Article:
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NCJ Number: 151420 Find in a Library
Title: Violence and Symbolic Violence (From Police and Society: Touchstone Readings, P 357-364, 1995, Victor E. Kappeler, ed. - See NCJ-151401)
Author(s): P K Manning
Date Published: 1995
Page Count: 8
Sponsoring Agency: Waveland Press, Inc.
Long Grove, IL 60047
Sale Source: Waveland Press, Inc.
4180 IL Route 83
Suite 101
Long Grove, IL 60047
United States of America
Type: Survey
Language: English
Country: United States of America
Annotation: This essay responds to the one by Carl Klockars' regarding the police mandate and its relationship to violence.
Abstract: This author agrees that violence is an integral aspect of policing in western democracies, where the police are granted an almost exclusive legitimate right to use violence. However, in this article, the author builds on Klockars by outlining the changing meaning and definition of violence and police adaptation to such changes. The emerging police focus on risk prevention through proactive and community-based solutions, as well as an increasing reliance on new types of technologically assisted surveillance, allow the police to create different forms of symbolic violence. The growth in the use of symbolic violence by the police can be seen in their increased penetration of family and private relations, their use of quasi-legal powers, their use of forensic-genetic evidence, their encouragement of random drug testing, and the integration of public and private police services. 7 references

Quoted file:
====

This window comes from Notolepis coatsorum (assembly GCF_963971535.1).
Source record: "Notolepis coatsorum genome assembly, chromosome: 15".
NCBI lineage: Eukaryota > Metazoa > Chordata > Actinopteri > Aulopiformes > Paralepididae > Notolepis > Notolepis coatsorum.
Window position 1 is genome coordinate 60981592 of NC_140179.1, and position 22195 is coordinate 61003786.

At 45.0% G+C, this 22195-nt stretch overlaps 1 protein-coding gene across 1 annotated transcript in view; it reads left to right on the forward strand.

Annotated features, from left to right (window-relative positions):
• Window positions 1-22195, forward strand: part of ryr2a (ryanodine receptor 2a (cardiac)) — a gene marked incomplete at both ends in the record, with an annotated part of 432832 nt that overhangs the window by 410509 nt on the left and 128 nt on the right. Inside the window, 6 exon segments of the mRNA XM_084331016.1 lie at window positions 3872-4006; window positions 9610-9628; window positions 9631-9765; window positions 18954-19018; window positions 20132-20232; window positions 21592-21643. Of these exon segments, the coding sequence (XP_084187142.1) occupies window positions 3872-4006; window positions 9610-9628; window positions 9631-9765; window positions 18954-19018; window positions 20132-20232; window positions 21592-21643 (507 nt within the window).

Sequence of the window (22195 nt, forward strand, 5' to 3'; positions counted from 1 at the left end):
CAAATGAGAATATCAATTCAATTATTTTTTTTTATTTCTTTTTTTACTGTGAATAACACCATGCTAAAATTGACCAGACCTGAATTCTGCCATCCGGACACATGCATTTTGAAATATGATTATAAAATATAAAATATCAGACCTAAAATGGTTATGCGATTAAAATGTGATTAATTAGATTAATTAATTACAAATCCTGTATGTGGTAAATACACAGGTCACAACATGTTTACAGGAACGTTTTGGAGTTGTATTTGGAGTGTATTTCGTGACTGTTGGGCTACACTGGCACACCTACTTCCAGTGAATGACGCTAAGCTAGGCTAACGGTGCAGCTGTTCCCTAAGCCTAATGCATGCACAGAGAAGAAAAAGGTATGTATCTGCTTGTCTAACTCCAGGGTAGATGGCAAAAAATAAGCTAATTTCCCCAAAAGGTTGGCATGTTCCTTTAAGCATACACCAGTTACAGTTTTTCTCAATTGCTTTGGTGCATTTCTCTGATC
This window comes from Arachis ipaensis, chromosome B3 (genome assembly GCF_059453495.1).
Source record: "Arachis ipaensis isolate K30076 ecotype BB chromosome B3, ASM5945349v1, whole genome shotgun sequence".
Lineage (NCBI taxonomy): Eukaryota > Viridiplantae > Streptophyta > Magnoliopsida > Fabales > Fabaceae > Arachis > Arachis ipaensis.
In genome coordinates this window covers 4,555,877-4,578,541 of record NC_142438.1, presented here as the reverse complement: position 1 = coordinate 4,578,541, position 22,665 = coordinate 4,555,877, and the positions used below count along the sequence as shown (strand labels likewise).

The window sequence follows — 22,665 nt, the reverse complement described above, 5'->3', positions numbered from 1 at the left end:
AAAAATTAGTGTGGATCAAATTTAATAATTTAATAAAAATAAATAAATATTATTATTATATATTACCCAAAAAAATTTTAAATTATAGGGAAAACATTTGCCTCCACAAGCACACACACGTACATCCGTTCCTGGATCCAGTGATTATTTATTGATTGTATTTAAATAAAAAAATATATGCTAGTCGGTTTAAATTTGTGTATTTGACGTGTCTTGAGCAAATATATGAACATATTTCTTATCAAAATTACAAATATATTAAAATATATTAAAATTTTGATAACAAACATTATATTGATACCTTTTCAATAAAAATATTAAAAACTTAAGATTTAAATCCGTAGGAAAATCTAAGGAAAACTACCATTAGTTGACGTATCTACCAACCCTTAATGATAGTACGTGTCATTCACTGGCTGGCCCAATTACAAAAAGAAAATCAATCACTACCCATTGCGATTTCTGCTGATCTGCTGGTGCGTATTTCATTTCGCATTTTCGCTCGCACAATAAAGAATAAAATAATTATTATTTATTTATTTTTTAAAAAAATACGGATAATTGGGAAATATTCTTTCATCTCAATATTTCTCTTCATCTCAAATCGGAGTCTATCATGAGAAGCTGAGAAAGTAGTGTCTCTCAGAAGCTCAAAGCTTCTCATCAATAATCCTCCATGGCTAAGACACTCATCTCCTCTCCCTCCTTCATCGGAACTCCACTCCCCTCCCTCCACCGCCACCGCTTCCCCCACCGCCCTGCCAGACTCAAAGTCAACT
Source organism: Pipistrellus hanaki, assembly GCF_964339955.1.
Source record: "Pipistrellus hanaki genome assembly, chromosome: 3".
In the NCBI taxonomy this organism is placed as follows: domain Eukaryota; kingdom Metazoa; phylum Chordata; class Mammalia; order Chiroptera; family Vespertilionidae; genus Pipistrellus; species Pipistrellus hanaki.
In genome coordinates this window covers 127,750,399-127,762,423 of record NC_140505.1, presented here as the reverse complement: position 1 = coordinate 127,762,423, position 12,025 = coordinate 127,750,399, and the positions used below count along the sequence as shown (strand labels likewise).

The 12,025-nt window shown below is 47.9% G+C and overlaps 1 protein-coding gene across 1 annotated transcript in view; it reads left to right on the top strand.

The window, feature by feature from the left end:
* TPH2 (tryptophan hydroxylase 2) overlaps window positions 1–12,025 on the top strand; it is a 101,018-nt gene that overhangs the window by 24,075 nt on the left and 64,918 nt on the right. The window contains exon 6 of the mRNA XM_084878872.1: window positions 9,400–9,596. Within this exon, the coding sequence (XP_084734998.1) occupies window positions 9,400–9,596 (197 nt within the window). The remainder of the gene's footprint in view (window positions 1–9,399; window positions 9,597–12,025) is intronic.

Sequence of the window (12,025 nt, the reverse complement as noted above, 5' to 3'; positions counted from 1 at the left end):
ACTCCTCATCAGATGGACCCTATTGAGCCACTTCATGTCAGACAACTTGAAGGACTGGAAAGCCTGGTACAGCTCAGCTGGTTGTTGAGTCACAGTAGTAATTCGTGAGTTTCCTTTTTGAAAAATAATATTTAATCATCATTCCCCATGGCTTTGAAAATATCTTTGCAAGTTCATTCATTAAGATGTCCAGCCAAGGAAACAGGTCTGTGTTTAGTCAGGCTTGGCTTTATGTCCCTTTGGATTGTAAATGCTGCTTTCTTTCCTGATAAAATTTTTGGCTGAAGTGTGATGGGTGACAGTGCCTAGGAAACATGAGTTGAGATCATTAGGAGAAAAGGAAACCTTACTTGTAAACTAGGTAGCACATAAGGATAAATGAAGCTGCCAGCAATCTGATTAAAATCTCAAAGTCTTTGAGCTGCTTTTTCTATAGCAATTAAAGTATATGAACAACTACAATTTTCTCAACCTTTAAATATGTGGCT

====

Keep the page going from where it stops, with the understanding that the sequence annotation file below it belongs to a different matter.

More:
Main Term(s): Police work attitudes
Index Term(s): Abuse of authority; Police attitudes; Police Brutality
Note: Police Forum, 3 (1) (1993): 1-6. Reprinted with permission of the Academy of Criminal Justice Sciences.
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